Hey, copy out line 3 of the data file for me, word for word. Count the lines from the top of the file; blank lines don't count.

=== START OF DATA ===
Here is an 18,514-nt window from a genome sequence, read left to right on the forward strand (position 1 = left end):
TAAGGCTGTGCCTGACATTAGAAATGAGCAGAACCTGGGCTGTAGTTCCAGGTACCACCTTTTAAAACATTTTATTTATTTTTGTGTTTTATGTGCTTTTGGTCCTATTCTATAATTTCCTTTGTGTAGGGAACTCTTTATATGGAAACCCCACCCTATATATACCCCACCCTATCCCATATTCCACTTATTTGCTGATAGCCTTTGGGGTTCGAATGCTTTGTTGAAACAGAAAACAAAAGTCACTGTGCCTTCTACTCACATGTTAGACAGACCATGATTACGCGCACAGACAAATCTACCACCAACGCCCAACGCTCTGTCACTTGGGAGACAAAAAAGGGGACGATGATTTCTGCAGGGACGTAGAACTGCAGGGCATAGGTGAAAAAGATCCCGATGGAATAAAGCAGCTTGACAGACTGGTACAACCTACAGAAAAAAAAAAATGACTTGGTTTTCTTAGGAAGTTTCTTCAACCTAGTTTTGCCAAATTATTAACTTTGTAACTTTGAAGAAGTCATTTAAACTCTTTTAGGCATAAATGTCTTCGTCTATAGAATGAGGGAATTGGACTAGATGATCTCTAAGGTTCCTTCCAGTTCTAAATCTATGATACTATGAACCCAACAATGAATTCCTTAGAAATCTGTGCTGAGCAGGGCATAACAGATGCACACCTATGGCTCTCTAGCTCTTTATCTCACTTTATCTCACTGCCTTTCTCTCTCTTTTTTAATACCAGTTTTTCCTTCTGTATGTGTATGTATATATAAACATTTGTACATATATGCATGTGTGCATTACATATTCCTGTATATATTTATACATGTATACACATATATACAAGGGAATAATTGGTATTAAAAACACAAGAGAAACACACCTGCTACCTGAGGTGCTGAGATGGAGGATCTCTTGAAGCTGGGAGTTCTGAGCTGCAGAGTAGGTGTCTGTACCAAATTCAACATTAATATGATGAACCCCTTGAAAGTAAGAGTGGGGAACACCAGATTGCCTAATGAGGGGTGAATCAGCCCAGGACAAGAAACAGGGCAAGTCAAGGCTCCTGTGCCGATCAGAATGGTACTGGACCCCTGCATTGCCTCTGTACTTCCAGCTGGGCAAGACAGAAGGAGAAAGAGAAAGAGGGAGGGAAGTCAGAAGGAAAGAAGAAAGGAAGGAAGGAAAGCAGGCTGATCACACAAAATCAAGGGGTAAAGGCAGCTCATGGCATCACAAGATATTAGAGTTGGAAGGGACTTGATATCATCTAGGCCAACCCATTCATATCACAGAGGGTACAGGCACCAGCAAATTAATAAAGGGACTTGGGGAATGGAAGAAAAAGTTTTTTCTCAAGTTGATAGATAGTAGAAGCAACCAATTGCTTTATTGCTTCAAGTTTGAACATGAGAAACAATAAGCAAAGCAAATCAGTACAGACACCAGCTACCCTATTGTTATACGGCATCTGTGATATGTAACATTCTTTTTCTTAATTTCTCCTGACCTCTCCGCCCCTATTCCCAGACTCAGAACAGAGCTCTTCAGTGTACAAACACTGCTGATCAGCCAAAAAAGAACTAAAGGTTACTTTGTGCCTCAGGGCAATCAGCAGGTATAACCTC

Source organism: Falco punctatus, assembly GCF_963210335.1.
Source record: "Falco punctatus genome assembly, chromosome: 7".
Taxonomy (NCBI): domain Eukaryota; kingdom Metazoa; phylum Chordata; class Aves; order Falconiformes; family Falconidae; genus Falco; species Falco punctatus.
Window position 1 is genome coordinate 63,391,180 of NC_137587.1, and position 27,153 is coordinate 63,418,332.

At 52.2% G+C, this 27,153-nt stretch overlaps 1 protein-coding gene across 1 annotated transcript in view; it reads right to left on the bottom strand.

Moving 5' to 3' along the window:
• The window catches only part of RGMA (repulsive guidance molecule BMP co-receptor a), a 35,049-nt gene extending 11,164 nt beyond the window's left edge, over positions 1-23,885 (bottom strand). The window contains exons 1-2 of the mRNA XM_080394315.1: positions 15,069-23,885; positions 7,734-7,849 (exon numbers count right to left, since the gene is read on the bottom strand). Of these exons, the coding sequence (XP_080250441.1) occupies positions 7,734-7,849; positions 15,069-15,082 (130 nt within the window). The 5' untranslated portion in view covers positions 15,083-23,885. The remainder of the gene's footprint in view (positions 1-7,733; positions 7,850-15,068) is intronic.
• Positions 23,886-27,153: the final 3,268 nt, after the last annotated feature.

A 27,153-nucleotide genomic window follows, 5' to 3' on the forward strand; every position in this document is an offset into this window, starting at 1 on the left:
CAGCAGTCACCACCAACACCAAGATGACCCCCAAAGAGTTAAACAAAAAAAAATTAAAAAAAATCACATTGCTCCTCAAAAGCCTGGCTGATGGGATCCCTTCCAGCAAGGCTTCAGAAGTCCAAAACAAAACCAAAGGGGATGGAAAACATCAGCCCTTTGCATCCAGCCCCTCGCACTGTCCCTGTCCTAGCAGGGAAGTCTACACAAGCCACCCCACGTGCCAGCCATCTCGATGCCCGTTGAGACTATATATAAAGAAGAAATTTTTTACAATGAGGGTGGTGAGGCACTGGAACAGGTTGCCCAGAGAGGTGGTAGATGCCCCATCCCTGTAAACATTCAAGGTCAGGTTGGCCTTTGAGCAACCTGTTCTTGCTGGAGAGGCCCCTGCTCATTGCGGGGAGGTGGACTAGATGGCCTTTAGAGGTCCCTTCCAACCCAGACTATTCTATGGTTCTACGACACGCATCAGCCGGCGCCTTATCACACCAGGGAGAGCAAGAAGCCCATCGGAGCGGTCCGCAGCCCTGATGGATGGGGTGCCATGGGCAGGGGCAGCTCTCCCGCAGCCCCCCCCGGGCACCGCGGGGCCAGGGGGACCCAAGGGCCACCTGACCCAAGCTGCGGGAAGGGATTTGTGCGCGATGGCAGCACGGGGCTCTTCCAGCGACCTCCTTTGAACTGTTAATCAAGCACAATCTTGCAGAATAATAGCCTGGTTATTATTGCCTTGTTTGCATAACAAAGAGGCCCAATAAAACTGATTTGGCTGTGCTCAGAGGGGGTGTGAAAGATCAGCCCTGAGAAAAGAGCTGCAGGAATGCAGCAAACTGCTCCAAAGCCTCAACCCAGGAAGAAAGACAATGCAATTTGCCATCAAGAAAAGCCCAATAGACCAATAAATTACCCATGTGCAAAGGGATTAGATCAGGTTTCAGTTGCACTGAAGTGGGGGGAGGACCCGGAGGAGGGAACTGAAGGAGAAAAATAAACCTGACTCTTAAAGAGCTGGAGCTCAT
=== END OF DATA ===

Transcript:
Source organism: Falco punctatus, assembly GCF_963210335.1.